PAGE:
On this day in motorsport

  • 40 years ago today Nelson Piquet won the Brazilian Grand prix ahead of Keke Rosberg, though both were later disqualified for running underweight, handing victory to Alain Prost

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Keith Collantine
Lifelong motor sport fan Keith set up RaceFans in 2005 - when it was originally called F1 Fanatic. Having previously worked as a motoring...
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29 comments on “Domenicali expects ‘a big Imola crowd like the old days’ as Ferrari start season ahead”

  1. F1tv’s first Edwards and Palmer race. I enjoyed it, I’m sure sky’s broadcast was as usual able to injecting some extra bits of relevant backstage information since they are privy with merc and lots of other key staff. Anyway even if sky is not completely without merit, I can’t stand them.

    1. @peartree Thank your lucky stars you don’t have to listen to the two cretins we have to put up with in the GCC. It was bad when it was free to air but for some reason I had to use a paid streaming service to access their broadcast this weekend. Now I have to pay they are absolutely unacceptable. Cannot wait for F1TV to be allowed in my location.

      Some examples of what they do:

      1) They literally never stop talking like their hair is on fire, from the first word to the last. It must be a mandate from the broadcaster but it means they speak without thinking and stumble over their words.
      2) They constantly fail to identify drivers wrong. Bottas battling Mick Schumacher, they say it’s Zhou and Magnussen even though they are miles apart on track. Which Mercedes driver is that…yellow helmet, yellow flashes on the car, must be Russell. It’s infuriating.
      3) They prattle on incessantly about “technical issues” they don’t understand.
      4) When in doubt, blame a lock up on “cold tyres”… even if the driver in question has had them on the car for 10 laps.
      5) They have no basic understanding of how a race unfolds. Any serious F1 fan would have spotted the undercut was strong by watching how the midfield shook out after the first few stops (Albon/Schumacher in particular)…meaning you need to highlight that as a factor when Leclerc and Verstappen are in that phase. Did they? Of course they didn’t.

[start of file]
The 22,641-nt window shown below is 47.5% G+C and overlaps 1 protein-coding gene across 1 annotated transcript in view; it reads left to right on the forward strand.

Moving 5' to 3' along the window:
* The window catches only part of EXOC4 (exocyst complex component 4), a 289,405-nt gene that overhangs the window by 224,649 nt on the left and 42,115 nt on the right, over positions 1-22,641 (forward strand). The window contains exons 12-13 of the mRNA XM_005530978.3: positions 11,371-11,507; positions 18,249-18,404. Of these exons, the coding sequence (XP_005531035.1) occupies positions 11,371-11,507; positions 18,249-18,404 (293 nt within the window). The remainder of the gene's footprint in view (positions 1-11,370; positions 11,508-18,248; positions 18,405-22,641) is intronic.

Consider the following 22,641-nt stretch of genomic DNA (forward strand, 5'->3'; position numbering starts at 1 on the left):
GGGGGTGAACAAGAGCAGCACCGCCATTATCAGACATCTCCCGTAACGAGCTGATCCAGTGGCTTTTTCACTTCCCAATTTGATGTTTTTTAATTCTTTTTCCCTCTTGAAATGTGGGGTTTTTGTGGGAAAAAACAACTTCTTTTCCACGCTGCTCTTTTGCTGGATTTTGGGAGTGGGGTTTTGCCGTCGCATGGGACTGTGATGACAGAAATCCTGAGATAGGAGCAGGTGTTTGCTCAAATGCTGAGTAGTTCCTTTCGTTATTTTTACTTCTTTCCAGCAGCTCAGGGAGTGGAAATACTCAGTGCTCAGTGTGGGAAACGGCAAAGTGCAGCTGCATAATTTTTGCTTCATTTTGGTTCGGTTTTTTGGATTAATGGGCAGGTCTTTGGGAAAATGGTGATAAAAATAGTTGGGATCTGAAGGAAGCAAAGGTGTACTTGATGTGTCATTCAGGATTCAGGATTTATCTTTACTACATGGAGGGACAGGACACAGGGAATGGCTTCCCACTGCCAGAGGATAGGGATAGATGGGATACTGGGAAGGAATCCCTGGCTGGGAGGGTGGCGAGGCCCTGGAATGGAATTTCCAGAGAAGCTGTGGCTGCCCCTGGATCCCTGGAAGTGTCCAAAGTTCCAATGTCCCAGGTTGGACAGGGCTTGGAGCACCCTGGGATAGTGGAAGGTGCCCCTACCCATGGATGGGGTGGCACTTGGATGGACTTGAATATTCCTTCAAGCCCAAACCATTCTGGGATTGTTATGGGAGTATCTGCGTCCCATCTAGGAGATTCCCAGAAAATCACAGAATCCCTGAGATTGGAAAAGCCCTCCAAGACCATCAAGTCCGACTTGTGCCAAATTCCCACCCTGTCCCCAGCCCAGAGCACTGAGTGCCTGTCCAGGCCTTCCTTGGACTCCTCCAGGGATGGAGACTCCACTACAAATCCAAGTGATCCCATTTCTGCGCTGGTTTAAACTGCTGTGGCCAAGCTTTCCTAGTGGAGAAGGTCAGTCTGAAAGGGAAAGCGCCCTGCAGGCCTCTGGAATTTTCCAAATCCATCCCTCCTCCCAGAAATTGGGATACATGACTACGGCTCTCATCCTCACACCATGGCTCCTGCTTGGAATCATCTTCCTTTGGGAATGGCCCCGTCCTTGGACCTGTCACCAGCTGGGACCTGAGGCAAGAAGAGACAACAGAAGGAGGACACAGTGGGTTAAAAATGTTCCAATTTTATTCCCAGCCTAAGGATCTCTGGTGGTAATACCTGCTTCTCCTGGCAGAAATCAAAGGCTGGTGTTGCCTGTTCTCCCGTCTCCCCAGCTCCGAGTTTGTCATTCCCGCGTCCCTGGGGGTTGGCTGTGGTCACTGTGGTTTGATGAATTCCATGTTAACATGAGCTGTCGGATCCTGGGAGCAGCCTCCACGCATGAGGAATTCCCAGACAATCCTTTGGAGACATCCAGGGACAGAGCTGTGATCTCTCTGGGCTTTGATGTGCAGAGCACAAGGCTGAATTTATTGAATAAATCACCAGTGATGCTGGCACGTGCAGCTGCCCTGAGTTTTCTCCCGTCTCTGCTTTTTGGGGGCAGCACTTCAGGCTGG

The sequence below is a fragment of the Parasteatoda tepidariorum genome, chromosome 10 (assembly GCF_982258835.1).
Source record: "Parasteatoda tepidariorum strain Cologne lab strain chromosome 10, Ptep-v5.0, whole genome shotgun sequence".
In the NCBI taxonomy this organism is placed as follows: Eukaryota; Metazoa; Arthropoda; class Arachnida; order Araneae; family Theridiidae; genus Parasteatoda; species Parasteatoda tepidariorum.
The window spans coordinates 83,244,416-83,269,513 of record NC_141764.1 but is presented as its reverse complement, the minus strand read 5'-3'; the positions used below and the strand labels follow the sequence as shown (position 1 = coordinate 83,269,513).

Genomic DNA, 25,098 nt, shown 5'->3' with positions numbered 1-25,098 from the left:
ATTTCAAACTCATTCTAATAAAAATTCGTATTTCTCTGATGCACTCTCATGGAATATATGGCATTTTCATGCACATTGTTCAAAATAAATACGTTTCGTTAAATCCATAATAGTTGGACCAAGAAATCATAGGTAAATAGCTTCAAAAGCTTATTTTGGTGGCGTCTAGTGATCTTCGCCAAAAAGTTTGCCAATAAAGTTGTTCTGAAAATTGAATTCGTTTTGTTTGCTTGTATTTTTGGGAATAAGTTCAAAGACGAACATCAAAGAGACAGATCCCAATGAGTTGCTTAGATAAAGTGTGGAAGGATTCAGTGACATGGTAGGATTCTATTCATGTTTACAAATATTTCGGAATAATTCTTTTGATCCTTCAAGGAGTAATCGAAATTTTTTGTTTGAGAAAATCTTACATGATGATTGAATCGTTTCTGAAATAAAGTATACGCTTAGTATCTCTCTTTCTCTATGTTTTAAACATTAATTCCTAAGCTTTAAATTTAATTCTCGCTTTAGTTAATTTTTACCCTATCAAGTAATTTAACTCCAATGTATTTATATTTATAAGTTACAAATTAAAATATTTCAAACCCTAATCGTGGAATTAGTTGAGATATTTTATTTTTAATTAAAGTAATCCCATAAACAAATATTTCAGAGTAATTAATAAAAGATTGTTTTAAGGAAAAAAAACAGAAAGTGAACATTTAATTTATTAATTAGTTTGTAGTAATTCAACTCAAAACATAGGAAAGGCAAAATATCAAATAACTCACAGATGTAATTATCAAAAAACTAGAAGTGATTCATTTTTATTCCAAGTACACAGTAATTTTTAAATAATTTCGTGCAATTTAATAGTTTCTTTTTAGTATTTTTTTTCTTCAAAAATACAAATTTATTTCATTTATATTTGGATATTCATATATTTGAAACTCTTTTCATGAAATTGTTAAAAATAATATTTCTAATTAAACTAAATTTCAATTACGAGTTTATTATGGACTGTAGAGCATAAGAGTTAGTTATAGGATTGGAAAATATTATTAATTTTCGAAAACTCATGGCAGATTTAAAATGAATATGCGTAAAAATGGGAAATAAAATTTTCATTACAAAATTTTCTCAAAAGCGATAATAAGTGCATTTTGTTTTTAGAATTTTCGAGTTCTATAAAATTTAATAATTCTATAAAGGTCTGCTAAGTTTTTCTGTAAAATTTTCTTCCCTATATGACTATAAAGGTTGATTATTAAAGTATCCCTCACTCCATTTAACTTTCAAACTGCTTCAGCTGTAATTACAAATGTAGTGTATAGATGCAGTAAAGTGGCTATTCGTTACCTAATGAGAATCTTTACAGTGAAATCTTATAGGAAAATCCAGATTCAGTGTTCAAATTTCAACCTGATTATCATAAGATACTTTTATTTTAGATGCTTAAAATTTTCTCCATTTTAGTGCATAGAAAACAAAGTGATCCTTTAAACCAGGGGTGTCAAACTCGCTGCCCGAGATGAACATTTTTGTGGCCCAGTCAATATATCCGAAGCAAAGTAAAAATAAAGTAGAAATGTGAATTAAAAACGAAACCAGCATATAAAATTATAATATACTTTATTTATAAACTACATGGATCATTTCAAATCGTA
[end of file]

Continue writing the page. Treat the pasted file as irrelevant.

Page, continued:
6) Battle for the lead going on? Don’t worry about that, let me finish my inane story about some reason I just made up to explain why McLaren are slow.
      7) Always referring to Fernando Alonso as “The Fonz”.

      1. @geemac lol. That is dreadful. Reminds me of Tom Gaymor doing super formula.

        1. @peartree 10 minutes in my wife said “why don’t you just mute them”…may do that next time.

      2. @GeeMac

        What’s the GCC?

        1. Gulf Cooperation Council.

          A regional organisation which includes Saudi Arabia, Qatar, Bahrain, Kuwait, the UAE and Oman.

  2. Assuming Mercedes do a Mercedes and bring forward big upgrades, should be a good 3-way battle for both championships!

  3. I throughly enjoyed Naomi Schiff’s commentary this weekend on Sky’s broadcast. She could easily replace Damon Hill who was flat out embarrassing during FP1 and contributed very little during the rest of the weekend.

    1. I luv chicken
      21st March 2022, 7:34

      She just needs to dump the 90s thrift store look. I know she’s trying to hide a weight gain, but man, those wardrobe choices. Askking questions just to ask a question, left me shaking my head. Many of her questions were out of context, and didn’t follow the flow of the interviews.

      1. Does what a presenter is wearing really matter that much, would you complain the same about what the male presenters are wearing? I’ll give you the rest albeit I think that is the same of most of the guests.